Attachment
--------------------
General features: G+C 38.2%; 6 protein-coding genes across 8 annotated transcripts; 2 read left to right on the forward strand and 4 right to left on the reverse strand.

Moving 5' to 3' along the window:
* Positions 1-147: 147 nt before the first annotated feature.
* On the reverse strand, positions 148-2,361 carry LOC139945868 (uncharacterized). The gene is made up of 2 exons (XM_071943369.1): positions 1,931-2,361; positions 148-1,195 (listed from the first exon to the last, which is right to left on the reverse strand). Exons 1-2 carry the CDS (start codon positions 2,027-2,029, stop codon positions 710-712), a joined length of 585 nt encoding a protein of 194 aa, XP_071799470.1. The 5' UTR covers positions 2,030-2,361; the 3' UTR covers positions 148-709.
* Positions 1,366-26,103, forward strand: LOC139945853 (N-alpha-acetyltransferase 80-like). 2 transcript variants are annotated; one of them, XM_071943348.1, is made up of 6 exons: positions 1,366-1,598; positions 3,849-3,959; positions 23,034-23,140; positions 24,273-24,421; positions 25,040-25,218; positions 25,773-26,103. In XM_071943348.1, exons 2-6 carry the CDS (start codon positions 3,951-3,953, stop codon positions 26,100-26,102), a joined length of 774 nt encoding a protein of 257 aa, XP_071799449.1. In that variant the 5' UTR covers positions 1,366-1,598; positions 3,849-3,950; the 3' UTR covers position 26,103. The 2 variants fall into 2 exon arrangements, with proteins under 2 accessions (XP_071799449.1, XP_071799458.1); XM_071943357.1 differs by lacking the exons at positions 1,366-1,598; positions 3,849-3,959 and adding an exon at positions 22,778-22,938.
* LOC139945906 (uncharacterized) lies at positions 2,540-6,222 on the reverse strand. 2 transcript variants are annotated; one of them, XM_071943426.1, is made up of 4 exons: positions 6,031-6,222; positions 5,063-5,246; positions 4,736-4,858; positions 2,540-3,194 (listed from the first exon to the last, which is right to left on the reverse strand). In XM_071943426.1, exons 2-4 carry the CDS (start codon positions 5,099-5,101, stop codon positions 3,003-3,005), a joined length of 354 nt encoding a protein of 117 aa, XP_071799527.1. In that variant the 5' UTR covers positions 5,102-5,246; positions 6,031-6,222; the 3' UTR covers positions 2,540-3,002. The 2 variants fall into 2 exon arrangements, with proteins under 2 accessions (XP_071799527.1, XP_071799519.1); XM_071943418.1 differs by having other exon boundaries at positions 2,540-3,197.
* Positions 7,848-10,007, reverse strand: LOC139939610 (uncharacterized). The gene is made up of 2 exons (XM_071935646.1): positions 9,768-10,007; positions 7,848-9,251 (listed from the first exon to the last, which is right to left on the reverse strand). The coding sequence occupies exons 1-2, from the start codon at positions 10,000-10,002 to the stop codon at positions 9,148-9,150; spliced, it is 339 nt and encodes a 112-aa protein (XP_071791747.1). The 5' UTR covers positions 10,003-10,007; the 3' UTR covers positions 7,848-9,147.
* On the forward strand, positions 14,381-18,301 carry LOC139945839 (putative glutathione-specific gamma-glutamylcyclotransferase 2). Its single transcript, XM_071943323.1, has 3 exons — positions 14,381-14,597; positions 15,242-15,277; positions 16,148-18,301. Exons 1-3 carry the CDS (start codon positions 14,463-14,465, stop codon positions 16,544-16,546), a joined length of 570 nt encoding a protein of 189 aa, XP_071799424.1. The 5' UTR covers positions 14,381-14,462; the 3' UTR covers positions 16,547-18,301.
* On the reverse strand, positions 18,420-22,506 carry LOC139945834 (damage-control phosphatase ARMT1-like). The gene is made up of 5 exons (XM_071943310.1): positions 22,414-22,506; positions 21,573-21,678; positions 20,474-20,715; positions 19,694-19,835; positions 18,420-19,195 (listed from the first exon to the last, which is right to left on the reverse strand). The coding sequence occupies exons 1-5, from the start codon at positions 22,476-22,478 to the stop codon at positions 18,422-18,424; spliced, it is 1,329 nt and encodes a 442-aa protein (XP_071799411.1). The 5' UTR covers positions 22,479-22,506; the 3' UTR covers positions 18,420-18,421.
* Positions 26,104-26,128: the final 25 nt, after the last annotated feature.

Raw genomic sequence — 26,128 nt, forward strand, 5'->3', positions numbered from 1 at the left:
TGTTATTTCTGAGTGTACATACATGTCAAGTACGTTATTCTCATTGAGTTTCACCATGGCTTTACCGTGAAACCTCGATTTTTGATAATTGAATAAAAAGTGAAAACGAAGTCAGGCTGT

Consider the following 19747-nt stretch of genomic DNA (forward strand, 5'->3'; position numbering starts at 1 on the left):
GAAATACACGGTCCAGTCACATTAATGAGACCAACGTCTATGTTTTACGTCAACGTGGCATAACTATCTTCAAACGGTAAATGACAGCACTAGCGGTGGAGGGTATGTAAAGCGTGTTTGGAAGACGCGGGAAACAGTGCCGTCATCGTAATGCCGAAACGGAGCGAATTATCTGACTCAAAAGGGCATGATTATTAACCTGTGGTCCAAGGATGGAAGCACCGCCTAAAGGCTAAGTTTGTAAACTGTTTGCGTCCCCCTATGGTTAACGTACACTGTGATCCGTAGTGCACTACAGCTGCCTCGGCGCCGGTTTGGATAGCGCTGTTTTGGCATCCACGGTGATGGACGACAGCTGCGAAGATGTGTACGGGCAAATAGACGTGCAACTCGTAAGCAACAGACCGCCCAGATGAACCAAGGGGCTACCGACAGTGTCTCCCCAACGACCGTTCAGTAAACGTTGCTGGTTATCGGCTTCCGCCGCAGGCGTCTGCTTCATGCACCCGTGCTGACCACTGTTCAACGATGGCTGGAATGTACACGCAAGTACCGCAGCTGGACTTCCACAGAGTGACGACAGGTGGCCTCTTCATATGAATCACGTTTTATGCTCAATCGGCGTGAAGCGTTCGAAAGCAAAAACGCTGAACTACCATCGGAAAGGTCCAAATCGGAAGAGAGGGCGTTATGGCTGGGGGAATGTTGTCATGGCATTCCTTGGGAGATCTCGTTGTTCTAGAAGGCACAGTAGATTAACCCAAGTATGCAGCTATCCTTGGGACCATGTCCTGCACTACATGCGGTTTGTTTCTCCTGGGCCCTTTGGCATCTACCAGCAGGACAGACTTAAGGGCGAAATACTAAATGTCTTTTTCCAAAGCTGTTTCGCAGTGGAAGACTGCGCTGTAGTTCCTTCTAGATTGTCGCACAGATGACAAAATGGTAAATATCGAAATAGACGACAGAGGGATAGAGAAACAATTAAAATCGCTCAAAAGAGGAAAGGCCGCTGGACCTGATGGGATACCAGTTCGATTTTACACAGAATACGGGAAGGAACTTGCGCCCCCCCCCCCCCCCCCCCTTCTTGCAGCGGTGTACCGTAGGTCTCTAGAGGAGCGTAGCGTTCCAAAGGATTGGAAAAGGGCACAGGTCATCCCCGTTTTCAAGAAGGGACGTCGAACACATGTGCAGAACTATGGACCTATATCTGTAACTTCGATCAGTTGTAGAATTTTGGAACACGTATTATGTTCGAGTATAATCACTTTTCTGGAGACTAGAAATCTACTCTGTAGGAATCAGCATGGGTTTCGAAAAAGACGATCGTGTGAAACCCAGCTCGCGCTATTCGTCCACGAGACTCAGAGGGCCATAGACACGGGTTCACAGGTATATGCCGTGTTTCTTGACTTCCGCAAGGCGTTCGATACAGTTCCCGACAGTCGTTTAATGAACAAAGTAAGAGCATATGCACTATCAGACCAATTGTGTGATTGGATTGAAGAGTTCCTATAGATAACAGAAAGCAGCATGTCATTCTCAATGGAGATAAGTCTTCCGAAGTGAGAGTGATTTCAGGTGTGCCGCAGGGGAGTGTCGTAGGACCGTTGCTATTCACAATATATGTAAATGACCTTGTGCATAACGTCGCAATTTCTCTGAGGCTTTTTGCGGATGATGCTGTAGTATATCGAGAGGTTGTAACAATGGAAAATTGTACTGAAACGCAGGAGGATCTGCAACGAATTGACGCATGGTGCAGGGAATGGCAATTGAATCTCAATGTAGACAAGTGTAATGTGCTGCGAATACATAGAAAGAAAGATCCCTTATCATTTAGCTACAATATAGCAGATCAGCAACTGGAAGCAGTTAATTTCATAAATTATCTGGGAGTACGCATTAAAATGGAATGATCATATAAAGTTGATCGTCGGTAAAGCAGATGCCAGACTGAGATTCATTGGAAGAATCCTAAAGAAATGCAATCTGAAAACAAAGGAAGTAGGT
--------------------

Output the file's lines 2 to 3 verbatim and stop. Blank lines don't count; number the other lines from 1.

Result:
Moving 5' to 3' along the window:
* Positions 1-147: 147 nt before the first annotated feature.